"license": "Unlicense",
    "summary": "A robust email address syntax and deliverability validation library.",
    "version": "2.2.0",
    "project_urls": {
        "Homepage": "https://github.com/JoshData/python-email-validator"
    },
    "split_keywords": [
        "email",
        "address",
        "validator"
    ],
    "urls": [
        {
            "comment_text": "",
            "digests": {
                "blake2b_256": "d7eebf0adb559ad3c786f12bcbc9296b3f5675f529199bef03e2df281fa1fadb",
                "md5": "d01556a22524f1343c11d92c220461ee",
                "sha256": "561977c2d73ce3611850a06fa56b414621e0c8faa9d66f2611407d87465da631"
            },
            "downloads": -1,
            "filename": "email_validator-2.2.0-py3-none-any.whl",
            "has_sig": false,
            "md5_digest": "d01556a22524f1343c11d92c220461ee",
            "packagetype": "bdist_wheel",
            "python_version": "py3",
            "requires_python": ">=3.8",
            "size": 33521,
            "upload_time": "2024-06-20T11:30:28",
            "upload_time_iso_8601": "2024-06-20T11:30:28.248067Z",
            "url": "https://files.pythonhosted.org/packages/d7/ee/bf0adb559ad3c786f12bcbc9296b3f5675f529199bef03e2df281fa1fadb/email_validator-2.2.0-py3-none-any.whl",
            "yanked": false,
            "yanked_reason": null
        },
        {
            "comment_text": "",
            "digests": {
                "blake2b_256": "48ce13508a1ec3f8bb981ae4ca79ea40384becc868bfae97fd1c942bb3a001b1",
                "md5": "593073eca56ac1e947d47b9b314f2f11",
                "sha256": "cb690f344c617a714f22e66ae771445a1ceb46821152df8e165c5f9a364582b7"
            },
            "downloads": -1,
            "filename": "email_validator-2.2.0.tar.gz",
            "has_sig": false,
            "md5_digest": "593073eca56ac1e947d47b9b314f2f11",
            "packagetype": "sdist",
            "python_version": "source",
            "requires_python": ">=3.8",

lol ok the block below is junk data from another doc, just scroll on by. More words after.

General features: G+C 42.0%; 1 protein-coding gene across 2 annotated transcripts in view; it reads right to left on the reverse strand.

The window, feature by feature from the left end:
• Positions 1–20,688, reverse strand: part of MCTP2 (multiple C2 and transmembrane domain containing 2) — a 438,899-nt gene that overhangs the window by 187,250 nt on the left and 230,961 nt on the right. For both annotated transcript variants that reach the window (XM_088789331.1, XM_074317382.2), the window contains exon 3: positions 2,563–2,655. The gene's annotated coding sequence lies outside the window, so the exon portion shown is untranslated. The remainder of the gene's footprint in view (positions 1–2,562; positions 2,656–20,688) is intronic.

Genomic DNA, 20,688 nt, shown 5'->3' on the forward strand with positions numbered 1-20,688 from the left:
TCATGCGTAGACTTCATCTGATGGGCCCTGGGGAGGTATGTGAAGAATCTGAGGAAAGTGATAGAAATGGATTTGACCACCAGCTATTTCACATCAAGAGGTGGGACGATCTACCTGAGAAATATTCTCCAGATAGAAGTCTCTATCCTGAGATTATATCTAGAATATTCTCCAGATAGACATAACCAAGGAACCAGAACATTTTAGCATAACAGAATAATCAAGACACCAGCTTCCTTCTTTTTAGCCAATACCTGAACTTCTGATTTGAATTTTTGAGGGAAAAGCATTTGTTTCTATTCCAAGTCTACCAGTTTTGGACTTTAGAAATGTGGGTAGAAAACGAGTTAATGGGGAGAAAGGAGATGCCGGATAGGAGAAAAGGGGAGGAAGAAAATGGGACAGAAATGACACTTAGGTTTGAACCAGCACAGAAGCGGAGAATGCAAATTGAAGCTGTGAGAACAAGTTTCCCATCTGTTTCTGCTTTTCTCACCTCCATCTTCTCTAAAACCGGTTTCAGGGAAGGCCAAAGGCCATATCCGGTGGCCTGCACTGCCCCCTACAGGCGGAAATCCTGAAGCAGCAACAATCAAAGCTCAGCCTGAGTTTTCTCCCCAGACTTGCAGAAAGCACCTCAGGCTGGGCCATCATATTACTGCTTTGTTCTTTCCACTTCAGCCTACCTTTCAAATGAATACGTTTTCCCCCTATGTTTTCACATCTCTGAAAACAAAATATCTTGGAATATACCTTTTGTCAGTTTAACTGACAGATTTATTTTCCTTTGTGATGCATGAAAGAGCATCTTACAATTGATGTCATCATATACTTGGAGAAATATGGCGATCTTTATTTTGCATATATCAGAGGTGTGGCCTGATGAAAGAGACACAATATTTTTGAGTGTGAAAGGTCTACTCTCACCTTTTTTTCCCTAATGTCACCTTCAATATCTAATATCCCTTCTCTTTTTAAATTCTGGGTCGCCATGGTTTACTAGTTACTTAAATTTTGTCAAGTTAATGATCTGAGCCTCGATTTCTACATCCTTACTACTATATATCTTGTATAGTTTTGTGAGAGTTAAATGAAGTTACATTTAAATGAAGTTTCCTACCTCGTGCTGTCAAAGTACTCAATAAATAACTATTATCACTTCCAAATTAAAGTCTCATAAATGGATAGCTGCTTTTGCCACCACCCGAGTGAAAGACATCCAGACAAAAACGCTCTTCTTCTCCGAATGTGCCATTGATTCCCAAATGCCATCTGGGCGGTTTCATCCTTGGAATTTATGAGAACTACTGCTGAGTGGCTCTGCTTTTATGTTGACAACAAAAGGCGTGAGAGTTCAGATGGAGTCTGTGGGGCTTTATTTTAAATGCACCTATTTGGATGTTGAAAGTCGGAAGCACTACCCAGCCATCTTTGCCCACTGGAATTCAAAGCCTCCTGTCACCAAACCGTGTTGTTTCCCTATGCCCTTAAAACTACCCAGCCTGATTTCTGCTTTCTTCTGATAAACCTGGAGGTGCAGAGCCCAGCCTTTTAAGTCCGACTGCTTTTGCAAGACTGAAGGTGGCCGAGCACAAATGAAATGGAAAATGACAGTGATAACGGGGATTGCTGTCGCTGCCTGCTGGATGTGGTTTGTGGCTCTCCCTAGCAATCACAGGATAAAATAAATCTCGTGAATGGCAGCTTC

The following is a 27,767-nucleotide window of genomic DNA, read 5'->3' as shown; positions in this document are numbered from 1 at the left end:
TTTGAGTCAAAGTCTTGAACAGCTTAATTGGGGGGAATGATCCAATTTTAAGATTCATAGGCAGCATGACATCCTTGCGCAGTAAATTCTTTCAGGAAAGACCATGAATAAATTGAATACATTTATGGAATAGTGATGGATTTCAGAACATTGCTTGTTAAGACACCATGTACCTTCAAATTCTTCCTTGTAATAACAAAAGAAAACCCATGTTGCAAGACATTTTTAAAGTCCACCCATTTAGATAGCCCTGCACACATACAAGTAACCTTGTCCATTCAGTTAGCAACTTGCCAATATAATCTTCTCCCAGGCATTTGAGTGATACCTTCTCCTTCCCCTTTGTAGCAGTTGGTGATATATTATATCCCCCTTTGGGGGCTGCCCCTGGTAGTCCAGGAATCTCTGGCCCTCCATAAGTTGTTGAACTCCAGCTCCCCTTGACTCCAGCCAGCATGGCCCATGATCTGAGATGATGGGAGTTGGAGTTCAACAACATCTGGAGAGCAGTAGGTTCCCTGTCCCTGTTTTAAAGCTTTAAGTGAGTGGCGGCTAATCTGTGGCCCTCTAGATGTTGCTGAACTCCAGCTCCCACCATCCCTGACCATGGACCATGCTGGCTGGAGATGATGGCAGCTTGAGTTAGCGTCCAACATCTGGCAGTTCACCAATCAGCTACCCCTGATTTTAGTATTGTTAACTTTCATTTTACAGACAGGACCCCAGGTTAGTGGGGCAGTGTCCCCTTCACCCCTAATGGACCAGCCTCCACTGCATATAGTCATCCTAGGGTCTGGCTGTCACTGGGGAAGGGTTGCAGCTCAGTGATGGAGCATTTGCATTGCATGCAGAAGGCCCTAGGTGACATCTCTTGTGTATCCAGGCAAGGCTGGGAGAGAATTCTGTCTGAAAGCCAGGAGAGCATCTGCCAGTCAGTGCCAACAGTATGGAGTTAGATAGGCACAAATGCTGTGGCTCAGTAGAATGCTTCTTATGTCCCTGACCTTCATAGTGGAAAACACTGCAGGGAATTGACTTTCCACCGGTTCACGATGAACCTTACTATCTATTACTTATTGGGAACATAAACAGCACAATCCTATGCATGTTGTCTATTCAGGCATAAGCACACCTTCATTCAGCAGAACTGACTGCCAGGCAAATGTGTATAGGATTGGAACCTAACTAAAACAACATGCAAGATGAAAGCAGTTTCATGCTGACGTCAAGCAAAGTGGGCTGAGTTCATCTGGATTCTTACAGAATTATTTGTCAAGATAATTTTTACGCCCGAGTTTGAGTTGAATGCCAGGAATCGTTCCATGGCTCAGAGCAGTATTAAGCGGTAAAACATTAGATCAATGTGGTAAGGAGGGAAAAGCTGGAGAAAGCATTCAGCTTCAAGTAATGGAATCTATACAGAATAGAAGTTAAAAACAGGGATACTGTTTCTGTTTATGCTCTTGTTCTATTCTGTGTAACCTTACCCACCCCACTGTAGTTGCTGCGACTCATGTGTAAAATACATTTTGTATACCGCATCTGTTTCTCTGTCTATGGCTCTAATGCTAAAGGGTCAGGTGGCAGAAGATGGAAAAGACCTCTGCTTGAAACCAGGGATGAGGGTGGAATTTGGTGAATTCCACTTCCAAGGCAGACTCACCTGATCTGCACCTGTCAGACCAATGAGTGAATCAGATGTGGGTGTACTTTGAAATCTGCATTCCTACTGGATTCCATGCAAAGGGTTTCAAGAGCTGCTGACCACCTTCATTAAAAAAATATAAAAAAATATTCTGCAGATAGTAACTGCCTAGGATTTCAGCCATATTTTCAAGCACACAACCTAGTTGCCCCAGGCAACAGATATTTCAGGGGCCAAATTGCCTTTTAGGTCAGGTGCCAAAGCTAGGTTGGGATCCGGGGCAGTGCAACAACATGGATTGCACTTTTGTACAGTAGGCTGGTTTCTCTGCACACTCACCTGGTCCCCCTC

"size": 48967,
            "upload_time": "2024-06-20T11:30:30",
            "upload_time_iso_8601": "2024-06-20T11:30:30.034279Z",
            "url": "https://files.pythonhosted.org/packages/48/ce/13508a1ec3f8bb981ae4ca79ea40384becc868bfae97fd1c942bb3a001b1/email_validator-2.2.0.tar.gz",
            "yanked": false,
            "yanked_reason": null
        }
    ],
    "upload_time": "2024-06-20 11:30:30",
    "github": true,
    "gitlab": false,
    "bitbucket": false,
    "codeberg": false,
    "github_user": "JoshData",
    "github_project": "python-email-validator",
    "travis_ci": false,
    "coveralls": false,
    "github_actions": true,
    "test_requirements": [
        {
            "name": "coverage",
            "specs": [
                [
                    "==",
                    "7.5.3"
                ]
            ]
        },
        {
            "name": "dnspython",
            "specs": [
                [
                    "==",
                    "2.6.1"
                ]
            ]
        },
        {
            "name": "exceptiongroup",
            "specs": [
                [
                    "==",
                    "1.2.1"
                ]
            ]
        },
        {
            "name": "flake8",
            "specs": [
                [
                    "==",
                    "7.1.0"
                ]
            ]
        },
        {
            "name": "idna",
            "specs": [
                [
                    "==",
                    "3.7"
                ]